Support Production of a Documentary on The Crisis at Oak Flat

28 Jan

 

Arizona Senator John McCain has slipped a controversial land bill into the 2014 National Defense Authorization Act that hands over 2400 acres of protected and sacred land to mining corporation Rio Tinto, completely dismissing the religious and cultural beliefs of the San Carlos Apache Nation who consider the area sacred. Although tens of thousands of citizens have voiced outrage over this selling-out of indigenous people and their land, so far money is trumping concerns for the people and the land.

Deep Green Resistance shares in the outrage over this conspiracy to rape the land and the culture of the people and all who live with it. We stand with the San Carlos Apache people in resisting this latest incursion of industrial civilization into the land, and offer our help in this resistance effort.

We solicit your help, too, in supporting this work. We would love for you to join us in stopping the Rio Tinto land grab, and one way for you to contribute is to help get out the word about what is happening in Arizona. Director Ezekiel Kelly is working with the San Carlos Apache Nation to communicate the beauty and heritage of Oak Flat as a foundation for mounting its defense.

Ezekiel Kelly and his film crew have filmed interviews with many of the main players in this fight. They have documented the public events surrounding the controversy and accumulated footage showcasing the beauty of Oak Flat. In the process, they also learning of the challenges the Apache people face in an effort to preserve their traditions. Their goal is to get this film into festivals such as Sundance by next year.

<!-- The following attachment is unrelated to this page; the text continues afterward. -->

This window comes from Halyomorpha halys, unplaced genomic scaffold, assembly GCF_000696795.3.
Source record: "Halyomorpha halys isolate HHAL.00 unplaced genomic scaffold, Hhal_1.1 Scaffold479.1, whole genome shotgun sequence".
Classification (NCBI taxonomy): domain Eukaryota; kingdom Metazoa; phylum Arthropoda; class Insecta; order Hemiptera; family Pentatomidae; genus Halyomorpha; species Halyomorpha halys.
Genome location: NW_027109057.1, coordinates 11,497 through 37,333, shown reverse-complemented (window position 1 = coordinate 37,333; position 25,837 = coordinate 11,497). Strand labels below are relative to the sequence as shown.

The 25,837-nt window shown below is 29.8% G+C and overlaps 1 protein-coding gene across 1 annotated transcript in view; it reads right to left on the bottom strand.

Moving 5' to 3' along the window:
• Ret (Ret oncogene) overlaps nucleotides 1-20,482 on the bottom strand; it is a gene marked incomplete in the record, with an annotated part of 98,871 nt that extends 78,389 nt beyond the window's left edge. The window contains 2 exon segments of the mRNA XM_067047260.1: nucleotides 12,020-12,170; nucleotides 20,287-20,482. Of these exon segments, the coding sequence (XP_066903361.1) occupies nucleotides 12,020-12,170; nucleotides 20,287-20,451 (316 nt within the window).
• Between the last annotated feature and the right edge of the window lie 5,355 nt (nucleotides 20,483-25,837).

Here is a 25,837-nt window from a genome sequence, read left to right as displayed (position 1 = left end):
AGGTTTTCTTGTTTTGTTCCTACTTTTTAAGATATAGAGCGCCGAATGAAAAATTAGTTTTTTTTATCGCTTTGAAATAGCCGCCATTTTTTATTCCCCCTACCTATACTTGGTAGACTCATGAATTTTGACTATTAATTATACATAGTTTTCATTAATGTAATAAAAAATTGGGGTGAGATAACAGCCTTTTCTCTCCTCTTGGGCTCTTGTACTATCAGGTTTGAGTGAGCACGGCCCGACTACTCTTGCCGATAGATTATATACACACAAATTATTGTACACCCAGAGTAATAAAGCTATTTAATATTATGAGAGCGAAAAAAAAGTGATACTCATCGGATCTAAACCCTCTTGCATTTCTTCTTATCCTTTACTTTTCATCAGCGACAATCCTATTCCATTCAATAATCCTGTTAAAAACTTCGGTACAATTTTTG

To contribute to the fund for this film, please head to the Kickstarter site:

https://www.kickstarter.com/projects/1975342156/an-american-battle-cry

One Response to “Support Production of a Documentary on The Crisis at Oak Flat”

  1. Liam Griffith January 29, 2015 at 4:22 am #

    Apparently, it’s accepted practice for a politician to ‘give away’ something to which he has no rights because the ‘thing’ is in his geographic domain. Like children swapping properties in a game of Monopoly, except in this case, we don’t get to put the game back in the box and return to the situation before the ‘deal’. Senator McCain swaps what’s not his to people who have no ties to the sacred land solely at the expense of those to whom the land means the most. The injustices committed against the Native Americans have never stopped. We have always stolen from them and apparently we always will.

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